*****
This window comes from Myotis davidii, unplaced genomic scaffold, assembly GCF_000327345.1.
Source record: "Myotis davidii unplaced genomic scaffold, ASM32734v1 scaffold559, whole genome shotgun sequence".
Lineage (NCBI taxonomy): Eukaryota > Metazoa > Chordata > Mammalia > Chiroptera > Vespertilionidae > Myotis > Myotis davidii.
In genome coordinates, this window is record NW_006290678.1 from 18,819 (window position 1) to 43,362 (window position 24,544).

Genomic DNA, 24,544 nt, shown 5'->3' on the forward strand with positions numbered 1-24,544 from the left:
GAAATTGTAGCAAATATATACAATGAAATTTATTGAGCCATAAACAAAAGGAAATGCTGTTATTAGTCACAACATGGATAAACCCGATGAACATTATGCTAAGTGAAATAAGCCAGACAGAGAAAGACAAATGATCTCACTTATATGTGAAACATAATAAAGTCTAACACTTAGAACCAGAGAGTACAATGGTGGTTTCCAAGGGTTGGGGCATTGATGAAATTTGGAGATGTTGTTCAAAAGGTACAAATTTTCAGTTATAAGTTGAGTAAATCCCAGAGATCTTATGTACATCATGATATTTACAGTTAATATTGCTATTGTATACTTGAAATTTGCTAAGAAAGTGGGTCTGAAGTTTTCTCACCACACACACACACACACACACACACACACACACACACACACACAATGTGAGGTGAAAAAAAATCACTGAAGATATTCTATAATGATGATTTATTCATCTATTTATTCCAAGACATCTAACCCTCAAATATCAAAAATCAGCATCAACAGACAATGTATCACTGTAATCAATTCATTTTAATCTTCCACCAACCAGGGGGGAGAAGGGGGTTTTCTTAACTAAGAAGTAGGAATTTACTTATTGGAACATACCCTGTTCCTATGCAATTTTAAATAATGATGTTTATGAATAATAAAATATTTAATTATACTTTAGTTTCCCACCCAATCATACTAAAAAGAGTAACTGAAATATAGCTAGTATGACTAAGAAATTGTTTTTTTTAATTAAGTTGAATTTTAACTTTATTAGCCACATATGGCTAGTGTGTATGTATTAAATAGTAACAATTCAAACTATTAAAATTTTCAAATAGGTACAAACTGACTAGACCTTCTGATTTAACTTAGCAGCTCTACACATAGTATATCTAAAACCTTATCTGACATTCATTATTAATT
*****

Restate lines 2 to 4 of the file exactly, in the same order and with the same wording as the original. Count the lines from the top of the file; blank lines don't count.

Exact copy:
Source record: "Myotis davidii unplaced genomic scaffold, ASM32734v1 scaffold559, whole genome shotgun sequence".
Lineage (NCBI taxonomy): Eukaryota > Metazoa > Chordata > Mammalia > Chiroptera > Vespertilionidae > Myotis > Myotis davidii.
In genome coordinates, this window is record NW_006290678.1 from 18,819 (window position 1) to 43,362 (window position 24,544).